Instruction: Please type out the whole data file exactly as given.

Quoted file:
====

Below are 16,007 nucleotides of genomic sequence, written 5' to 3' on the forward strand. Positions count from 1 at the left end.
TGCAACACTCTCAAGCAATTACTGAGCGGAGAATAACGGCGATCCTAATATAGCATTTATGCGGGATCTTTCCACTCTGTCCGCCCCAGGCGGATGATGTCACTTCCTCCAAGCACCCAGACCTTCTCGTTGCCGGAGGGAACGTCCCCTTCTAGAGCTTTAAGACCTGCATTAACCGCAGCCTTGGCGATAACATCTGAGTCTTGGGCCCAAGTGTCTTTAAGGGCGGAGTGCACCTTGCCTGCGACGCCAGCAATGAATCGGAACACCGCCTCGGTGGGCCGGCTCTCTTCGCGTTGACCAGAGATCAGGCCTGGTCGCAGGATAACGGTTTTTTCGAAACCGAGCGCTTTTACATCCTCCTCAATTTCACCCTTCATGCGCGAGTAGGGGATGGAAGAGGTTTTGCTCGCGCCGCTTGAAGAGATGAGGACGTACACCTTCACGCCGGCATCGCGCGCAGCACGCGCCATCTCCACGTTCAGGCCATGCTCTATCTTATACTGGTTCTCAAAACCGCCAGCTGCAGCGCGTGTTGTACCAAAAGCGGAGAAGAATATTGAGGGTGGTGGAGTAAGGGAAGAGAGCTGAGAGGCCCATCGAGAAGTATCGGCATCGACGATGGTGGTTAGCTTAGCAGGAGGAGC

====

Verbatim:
Below are 16,007 nucleotides of genomic sequence, written 5' to 3' on the forward strand. Positions count from 1 at the left end.
TGCAACACTCTCAAGCAATTACTGAGCGGAGAATAACGGCGATCCTAATATAGCATTTATGCGGGATCTTTCCACTCTGTCCGCCCCAGGCGGATGATGTCACTTCCTCCAAGCACCCAGACCTTCTCGTTGCCGGAGGGAACGTCCCCTTCTAGAGCTTTAAGACCTGCATTAACCGCAGCCTTGGCGATAACATCTGAGTCTTGGGCCCAAGTGTCTTTAAGGGCGGAGTGCACCTTGCCTGCGACGCCAGCAATGAATCGGAACACCGCCTCGGTGGGCCGGCTCTCTTCGCGTTGACCAGAGATCAGGCCTGGTCGCAGGATAACGGTTTTTTCGAAACCGAGCGCTTTTACATCCTCCTCAATTTCACCCTTCATGCGCGAGTAGGGGATGGAAGAGGTTTTGCTCGCGCCGCTTGAAGAGATGAGGACGTACACCTTCACGCCGGCATCGCGCGCAGCACGCGCCATCTCCACGTTCAGGCCATGCTCTATCTTATACTGGTTCTCAAAACCGCCAGCTGCAGCGCGTGTTGTACCAAAAGCGGAGAAGAATATTGAGGGTGGTGGAGTAAGGGAAGAGAGCTGAGAGGCCCATCGAGAAGTATCGGCATCGACGATGGTGGTTAGCTTAGCAGGAGGAGC